REVIEW: THE OTHER MOTHER, BY CAROL GOODMAN

 

When Daphne Marist and her infant daughter, Chloe, pull up the gravel drive to the home of Daphne’s new employer, it feels like they’ve entered a whole new world. Tucked in the Catskills, the stone mansion looks like something out of a fairy tale, its lush landscaping hiding the view of the mental asylum just beyond its border. Daphne secured the live-in position using an assumed name and fake credentials, telling no one that she’s on the run from a controlling husband who has threatened to take her daughter away.

Daphne’s new life is a far cry from the one she had in Westchester where, just months before, she and her husband welcomed little Chloe. From the start, Daphne tries to be a good mother, but she’s plagued by dark moods and intrusive thoughts that convince her she’s capable of harming her own daughter. When Daphne is diagnosed with Postpartum Mood Disorder, her downward spiral feels unstoppable—until she meets Laurel Hobbes.

Laurel, who also has a daughter named Chloe, is everything Daphne isn’t: charismatic, sophisticated, fearless. They immediately form an intense friendship, revealing secrets to one another they thought they’d never share. Soon, they start to look alike, dress alike, and talk alike, their lives mirroring one another in strange and disturbing ways. But Daphne realizes only too late that being friends with Laurel will come at a very shocking price—one that will ultimately lead her to that towering mansion in the Catskills where terrifying, long-hidden truths will finally be revealed….

 

My Thoughts: A surreal story, The Other Mother taps into our worst fears: that somehow we will be controlled by others and our lives will no longer be our own.

Husbands with nefarious plans and doctors who are easily turned by others kept me turning pages and wondering if I, too, had been tricked and controlled by this very tale.

I wanted to root for all the female characters, as each, in some way, had a story that felt credible. So which story will we believe?

Just when I thought I couldn’t be more confused, pieces of the puzzle began to click into place. Suddenly everything made a kind of sense, and the twisted elements took us back in time, to the early 1970s…and then carried us forward to the present. Who would finally regain the life that belonged to her? And who has died, while others have lived to share the truth? 4.5 stars.

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HUMP DAY SERENDIPITY: WAITING FOR “LITTLE MERCIES”

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Welcome to another Waiting on Wednesday, our weekly event that celebrates upcoming releases we are eagerly anticipating.  Click on over to Breaking the Spine, to see what everyone else is awaiting.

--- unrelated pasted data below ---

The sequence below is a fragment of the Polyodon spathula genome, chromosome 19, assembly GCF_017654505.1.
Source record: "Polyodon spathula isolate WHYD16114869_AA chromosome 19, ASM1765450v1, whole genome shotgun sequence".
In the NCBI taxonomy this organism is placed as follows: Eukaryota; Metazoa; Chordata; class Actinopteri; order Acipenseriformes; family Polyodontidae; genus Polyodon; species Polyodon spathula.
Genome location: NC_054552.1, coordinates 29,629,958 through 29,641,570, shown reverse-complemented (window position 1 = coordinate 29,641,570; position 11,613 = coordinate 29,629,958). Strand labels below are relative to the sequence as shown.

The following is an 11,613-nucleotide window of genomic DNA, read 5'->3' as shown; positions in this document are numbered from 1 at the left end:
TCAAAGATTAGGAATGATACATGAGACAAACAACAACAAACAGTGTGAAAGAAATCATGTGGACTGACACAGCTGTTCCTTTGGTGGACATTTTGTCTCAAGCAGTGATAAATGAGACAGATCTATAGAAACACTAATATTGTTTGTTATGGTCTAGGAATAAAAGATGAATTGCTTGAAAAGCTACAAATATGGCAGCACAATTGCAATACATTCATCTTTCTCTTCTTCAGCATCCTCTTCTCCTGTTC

One of my favorite authors in recent years has been Heather Gudenhauf, so it is no surprise that I’m eager for her new release:  Little Mercies.  

In this story, our author shows how one small mistake can have life-altering consequences To be released on July 1, 2014.

 

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Blurb:  Veteran social worker Ellen Moore has seen the worst side of humanity—the vilest acts one person can commit against another. She is a fiercely dedicated children’s advocate and a devoted mother and wife. But one blistering summer day, a simple moment of distraction will have repercussions that Ellen could never have imagined, threatening to shatter everything she holds dear, and trapping her between the gears of the system she works for.

Meanwhile, ten-year-old Jenny Briard has been living with her well-meaning but irresponsible father since her mother left them, sleeping on friends’ couches and moving in and out of cheap motels. When Jenny suddenly finds herself on her own, she is forced to survive with nothing but a few dollars and her street smarts. The last thing she wants is a social worker, but when Ellen’s and Jenny’s lives collide, little do they know just how much they can help one another.

A powerful and emotionally charged tale about motherhood and justice, Little Mercies is a searing portrait of the tenuous grasp we have on the things we love the most, and of the ties that unexpectedly bring us together.

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First of all, I am always hooked by stories that feature social workers (because of my thirty-year career as one), and I am easily engaged by how the seamy side of life can reach out and grab us when we least expect it.

Secondly, stories about families and unexpected connections are themes that keep me turning those pages.

What are you eager to read?  Come on by and let’s chat about books.

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